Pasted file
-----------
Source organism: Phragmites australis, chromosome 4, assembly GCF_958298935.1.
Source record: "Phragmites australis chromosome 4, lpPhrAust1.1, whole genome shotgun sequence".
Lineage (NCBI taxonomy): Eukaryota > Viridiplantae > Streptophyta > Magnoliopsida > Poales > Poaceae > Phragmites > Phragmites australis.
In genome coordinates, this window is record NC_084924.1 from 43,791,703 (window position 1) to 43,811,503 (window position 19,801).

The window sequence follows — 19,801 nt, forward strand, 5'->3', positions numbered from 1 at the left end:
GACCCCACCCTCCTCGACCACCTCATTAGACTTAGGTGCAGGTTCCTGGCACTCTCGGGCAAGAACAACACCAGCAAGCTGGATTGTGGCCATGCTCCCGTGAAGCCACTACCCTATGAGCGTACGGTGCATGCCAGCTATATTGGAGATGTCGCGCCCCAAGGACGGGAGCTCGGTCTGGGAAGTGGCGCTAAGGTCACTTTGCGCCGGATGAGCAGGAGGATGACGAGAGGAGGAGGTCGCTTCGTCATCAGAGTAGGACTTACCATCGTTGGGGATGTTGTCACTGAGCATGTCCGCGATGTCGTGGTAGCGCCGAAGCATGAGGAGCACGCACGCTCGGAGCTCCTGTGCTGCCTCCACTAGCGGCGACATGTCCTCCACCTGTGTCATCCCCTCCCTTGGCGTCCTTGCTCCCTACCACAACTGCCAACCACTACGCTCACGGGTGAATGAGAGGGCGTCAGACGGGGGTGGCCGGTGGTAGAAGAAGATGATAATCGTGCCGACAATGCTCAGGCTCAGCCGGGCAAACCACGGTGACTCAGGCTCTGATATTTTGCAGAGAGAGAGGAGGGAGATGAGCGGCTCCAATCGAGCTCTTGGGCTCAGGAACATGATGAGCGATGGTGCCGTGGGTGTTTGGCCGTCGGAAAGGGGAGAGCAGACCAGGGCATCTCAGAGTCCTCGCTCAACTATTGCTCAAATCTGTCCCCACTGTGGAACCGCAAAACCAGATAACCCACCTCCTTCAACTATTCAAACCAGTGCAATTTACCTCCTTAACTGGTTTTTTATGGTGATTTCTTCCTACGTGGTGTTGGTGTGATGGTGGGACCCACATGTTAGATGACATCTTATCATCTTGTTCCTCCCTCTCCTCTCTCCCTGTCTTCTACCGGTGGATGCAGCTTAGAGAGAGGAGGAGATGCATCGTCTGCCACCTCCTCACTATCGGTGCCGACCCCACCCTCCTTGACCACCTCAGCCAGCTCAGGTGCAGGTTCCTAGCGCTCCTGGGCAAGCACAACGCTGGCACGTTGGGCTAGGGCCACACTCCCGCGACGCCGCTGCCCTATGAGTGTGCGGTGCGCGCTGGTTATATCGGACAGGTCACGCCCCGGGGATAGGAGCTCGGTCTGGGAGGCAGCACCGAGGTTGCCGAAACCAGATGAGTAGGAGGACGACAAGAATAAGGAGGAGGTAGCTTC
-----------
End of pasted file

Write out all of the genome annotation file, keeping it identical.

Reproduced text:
Source organism: Phragmites australis, chromosome 4, assembly GCF_958298935.1.
Source record: "Phragmites australis chromosome 4, lpPhrAust1.1, whole genome shotgun sequence".
Lineage (NCBI taxonomy): Eukaryota > Viridiplantae > Streptophyta > Magnoliopsida > Poales > Poaceae > Phragmites > Phragmites australis.
In genome coordinates, this window is record NC_084924.1 from 43,791,703 (window position 1) to 43,811,503 (window position 19,801).

The window sequence follows — 19,801 nt, forward strand, 5'->3', positions numbered from 1 at the left end:
GACCCCACCCTCCTCGACCACCTCATTAGACTTAGGTGCAGGTTCCTGGCACTCTCGGGCAAGAACAACACCAGCAAGCTGGATTGTGGCCATGCTCCCGTGAAGCCACTACCCTATGAGCGTACGGTGCATGCCAGCTATATTGGAGATGTCGCGCCCCAAGGACGGGAGCTCGGTCTGGGAAGTGGCGCTAAGGTCACTTTGCGCCGGATGAGCAGGAGGATGACGAGAGGAGGAGGTCGCTTCGTCATCAGAGTAGGACTTACCATCGTTGGGGATGTTGTCACTGAGCATGTCCGCGATGTCGTGGTAGCGCCGAAGCATGAGGAGCACGCACGCTCGGAGCTCCTGTGCTGCCTCCACTAGCGGCGACATGTCCTCCACCTGTGTCATCCCCTCCCTTGGCGTCCTTGCTCCCTACCACAACTGCCAACCACTACGCTCACGGGTGAATGAGAGGGCGTCAGACGGGGGTGGCCGGTGGTAGAAGAAGATGATAATCGTGCCGACAATGCTCAGGCTCAGCCGGGCAAACCACGGTGACTCAGGCTCTGATATTTTGCAGAGAGAGAGGAGGGAGATGAGCGGCTCCAATCGAGCTCTTGGGCTCAGGAACATGATGAGCGATGGTGCCGTGGGTGTTTGGCCGTCGGAAAGGGGAGAGCAGACCAGGGCATCTCAGAGTCCTCGCTCAACTATTGCTCAAATCTGTCCCCACTGTGGAACCGCAAAACCAGATAACCCACCTCCTTCAACTATTCAAACCAGTGCAATTTACCTCCTTAACTGGTTTTTTATGGTGATTTCTTCCTACGTGGTGTTGGTGTGATGGTGGGACCCACATGTTAGATGACATCTTATCATCTTGTTCCTCCCTCTCCTCTCTCCCTGTCTTCTACCGGTGGATGCAGCTTAGAGAGAGGAGGAGATGCATCGTCTGCCACCTCCTCACTATCGGTGCCGACCCCACCCTCCTTGACCACCTCAGCCAGCTCAGGTGCAGGTTCCTAGCGCTCCTGGGCAAGCACAACGCTGGCACGTTGGGCTAGGGCCACACTCCCGCGACGCCGCTGCCCTATGAGTGTGCGGTGCGCGCTGGTTATATCGGACAGGTCACGCCCCGGGGATAGGAGCTCGGTCTGGGAGGCAGCACCGAGGTTGCCGAAACCAGATGAGTAGGAGGACGACAAGAATAAGGAGGAGGTAGCTTC